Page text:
Posted by: gdevi | January 5, 2015

Movie review: When the Bird Became a Wave. . . (2014)

When the Bird Became a Wave.  . .  Dir. M. R. Rajan. Cinematograph Kerala. 2014.

I just saw Rajan’s excellent documentary about Kumar Shahani, When the Bird Became a Wave. . .  Rajan is an old family friend. Excellent documentary. Congratulations, Rajan! Here is an appreciation of your film.


Correspondences: When the Bird Became a Wave . . .

Like prolonged echoes mingling in the distance
In a deep and tenebrous unity,
Vast as the dark of night and as the light of day,
Perfumes, sounds, and colors correspond.          (Charles Baudelaire, Correspondences)


In a wave or cloud, these leading lines show the run of the tide and of the wind, and the sort of change which the water or vapor is at any moment enduring in its form, as it meets shore, or counter-wave, or melting sunshine. Now remember, nothing distinguishes great men from inferior men more than their always, whether in life or in art, knowing the way things are going. Your dunce thinks they are standing still, and draws them all fixed; your wise man sees the change or changing in them, and draws them so,—the animal in its motion, the tree in its growth, the cloud in its course, the mountain in its wearing away. Try always, whenever you look at a form, to see the lines in it which have had power over its past fate and will have power over its futurity. Those are its awful lines; see that you seize on those, whatever else you miss.  (John Ruskin, Elements of Drawing, 66*)

When children, unschooled in drawing, draw the archetypal landscape with sky, mountains, land and sea, it is not uncommon to see them use the sine wave* as a symbol to represent both flying birds and flowing water. The energies of the sky and the sea–their invisible content–what makes it possible for things to live in them–are both represented by the wave form. Tribal art uses the sine wave as well to represent birds and waves. Indeed, the simplest wave form in which energy moves is the birdcall. M. R. Rajan’s When the Bird Became a Wave. . . opens with a gorgeous rendition of a hymn to the tribal god of rightful war, Murugan, (we hear this song from a distance in G. Aravindan’s film Chidambaram), not in his form as Kartikeya/Skanda, the god of war, born of Siva’s pure energy, fire and flame, who burst forth from Siva’s third eye, but as an ascetic beggar clad in ashes and saffron robe. The song is human art, but it has its symbolic analog in nature, the birdcall. As soon as the credits wind down over the song, the iconic figure at the center of Rajan’s film, the film maker Kumar Shahani walks out into a misty green forest road, somewhere in Kerala, and asks us to listen to the birdcall. Both the human song as well as the birdcall are part of nature.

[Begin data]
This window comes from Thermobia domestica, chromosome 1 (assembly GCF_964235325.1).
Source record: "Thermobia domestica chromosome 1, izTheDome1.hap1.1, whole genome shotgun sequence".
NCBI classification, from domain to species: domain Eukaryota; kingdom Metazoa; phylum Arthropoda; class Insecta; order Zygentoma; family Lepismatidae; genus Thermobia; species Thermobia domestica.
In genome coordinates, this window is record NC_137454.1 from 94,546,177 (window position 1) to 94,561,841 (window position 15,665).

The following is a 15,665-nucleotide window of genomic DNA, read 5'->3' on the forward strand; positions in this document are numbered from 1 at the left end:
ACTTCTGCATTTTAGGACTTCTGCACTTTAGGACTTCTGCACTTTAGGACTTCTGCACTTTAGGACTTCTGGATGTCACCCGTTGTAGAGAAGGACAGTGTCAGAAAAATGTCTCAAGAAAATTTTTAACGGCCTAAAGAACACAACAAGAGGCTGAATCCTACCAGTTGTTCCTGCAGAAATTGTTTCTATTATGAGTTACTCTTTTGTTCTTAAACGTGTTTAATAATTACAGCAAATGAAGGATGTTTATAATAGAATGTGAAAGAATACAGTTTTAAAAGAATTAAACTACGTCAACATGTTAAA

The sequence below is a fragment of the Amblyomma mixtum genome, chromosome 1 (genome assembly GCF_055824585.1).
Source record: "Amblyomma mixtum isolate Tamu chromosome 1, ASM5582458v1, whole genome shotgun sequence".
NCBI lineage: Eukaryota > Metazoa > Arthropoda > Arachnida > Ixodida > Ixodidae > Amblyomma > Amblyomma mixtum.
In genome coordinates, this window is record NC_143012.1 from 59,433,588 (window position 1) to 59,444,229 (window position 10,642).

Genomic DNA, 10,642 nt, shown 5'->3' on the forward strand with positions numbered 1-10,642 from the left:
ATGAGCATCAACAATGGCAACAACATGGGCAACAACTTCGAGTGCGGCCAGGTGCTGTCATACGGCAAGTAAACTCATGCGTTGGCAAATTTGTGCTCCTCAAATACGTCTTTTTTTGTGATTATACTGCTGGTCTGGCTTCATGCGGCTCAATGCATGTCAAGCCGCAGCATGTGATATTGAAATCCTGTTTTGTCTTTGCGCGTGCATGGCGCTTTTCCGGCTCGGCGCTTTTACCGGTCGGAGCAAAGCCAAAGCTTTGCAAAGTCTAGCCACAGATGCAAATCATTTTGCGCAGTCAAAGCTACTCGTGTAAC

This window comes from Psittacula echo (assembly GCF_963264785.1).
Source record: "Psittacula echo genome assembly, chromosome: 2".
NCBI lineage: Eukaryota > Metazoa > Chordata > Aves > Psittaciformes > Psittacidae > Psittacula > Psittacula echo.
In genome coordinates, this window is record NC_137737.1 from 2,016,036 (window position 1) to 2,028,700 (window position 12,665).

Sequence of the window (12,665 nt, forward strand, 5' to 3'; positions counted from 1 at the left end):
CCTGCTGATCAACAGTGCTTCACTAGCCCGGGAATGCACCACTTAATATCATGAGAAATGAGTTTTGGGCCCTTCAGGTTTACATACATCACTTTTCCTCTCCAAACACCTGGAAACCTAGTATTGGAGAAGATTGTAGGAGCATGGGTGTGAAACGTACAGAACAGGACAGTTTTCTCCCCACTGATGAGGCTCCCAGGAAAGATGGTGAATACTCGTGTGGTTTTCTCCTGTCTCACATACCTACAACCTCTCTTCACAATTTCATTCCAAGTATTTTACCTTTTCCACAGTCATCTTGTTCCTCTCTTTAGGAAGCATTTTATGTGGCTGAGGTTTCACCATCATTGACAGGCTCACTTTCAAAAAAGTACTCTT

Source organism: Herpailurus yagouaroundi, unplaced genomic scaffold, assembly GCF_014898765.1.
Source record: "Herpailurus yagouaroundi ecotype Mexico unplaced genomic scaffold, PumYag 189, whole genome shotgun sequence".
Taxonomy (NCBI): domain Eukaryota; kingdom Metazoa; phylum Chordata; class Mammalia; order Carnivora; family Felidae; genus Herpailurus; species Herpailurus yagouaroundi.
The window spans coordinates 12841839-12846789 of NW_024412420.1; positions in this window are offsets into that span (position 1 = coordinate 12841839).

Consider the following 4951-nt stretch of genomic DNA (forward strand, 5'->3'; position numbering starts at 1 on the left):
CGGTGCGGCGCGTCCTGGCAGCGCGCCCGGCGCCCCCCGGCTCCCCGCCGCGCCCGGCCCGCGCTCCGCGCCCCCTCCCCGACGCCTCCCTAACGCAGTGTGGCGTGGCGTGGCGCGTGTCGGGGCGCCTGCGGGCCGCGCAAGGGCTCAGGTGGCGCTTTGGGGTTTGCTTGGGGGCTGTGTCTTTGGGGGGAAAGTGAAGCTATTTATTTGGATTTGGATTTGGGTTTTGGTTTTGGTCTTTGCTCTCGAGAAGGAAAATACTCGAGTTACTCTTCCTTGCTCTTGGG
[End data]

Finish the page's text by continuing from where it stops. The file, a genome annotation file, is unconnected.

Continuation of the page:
This opening confluence–hymn to Murugan, nature, and birdcall–charts the form and pattern of this beautiful film, much like the sine wave itself: a measured exposition into the world of archetypal–Kant would say allegorical–correspondences that speak of an underlying unity amongst forms — Baudelaire’s “deep and tenebrous unity,” where “perfumes, sounds and colors correspond.” In another deeply engaging scene, Shahani speaks of the time he visited the great Surbahar/Sitar virtuoso musician Annapurna Devi, Ustad Allaudin Khan’s daughter, at her home. Annapurna Devi’s flat had a calling bell on which was taped a message: Do not ring the bell. Shahani waited outside Annapurna Devi’s flat until Devi came outside and let him in. Annapurna Devi was quite elderly then, and Shahani speaks of how the musician brought out her instrument and taught him how to play it with her hands, but with never once actually playing the instrument. Shahani says that he told Annapurna Devi that he would like to make a film of just her hands and feet. The anecdote is followed by another brief vignette of a visit to a metal smithy in Calicut, where Shahani and the film crew try out many different types of bells. Bells that do not ring; bells that ring; instruments that do not sound; hands that play and teach–these are the correspondences that only art can see and an artist can articulate. Rajan’s film reveals Shahani’s vision beautifully and accurately. It is an intentional way to look at nature, to look at life, to look at art, and the role of art in life and nature. Once we become aware of this thread of correspondences, transformations, and patterns of mobility and growth, then we also become adept at identifying the dead weight, the nodes that do not grow, the directions that are just not there. The military-industrial complex, in Kumar Shahani’s words.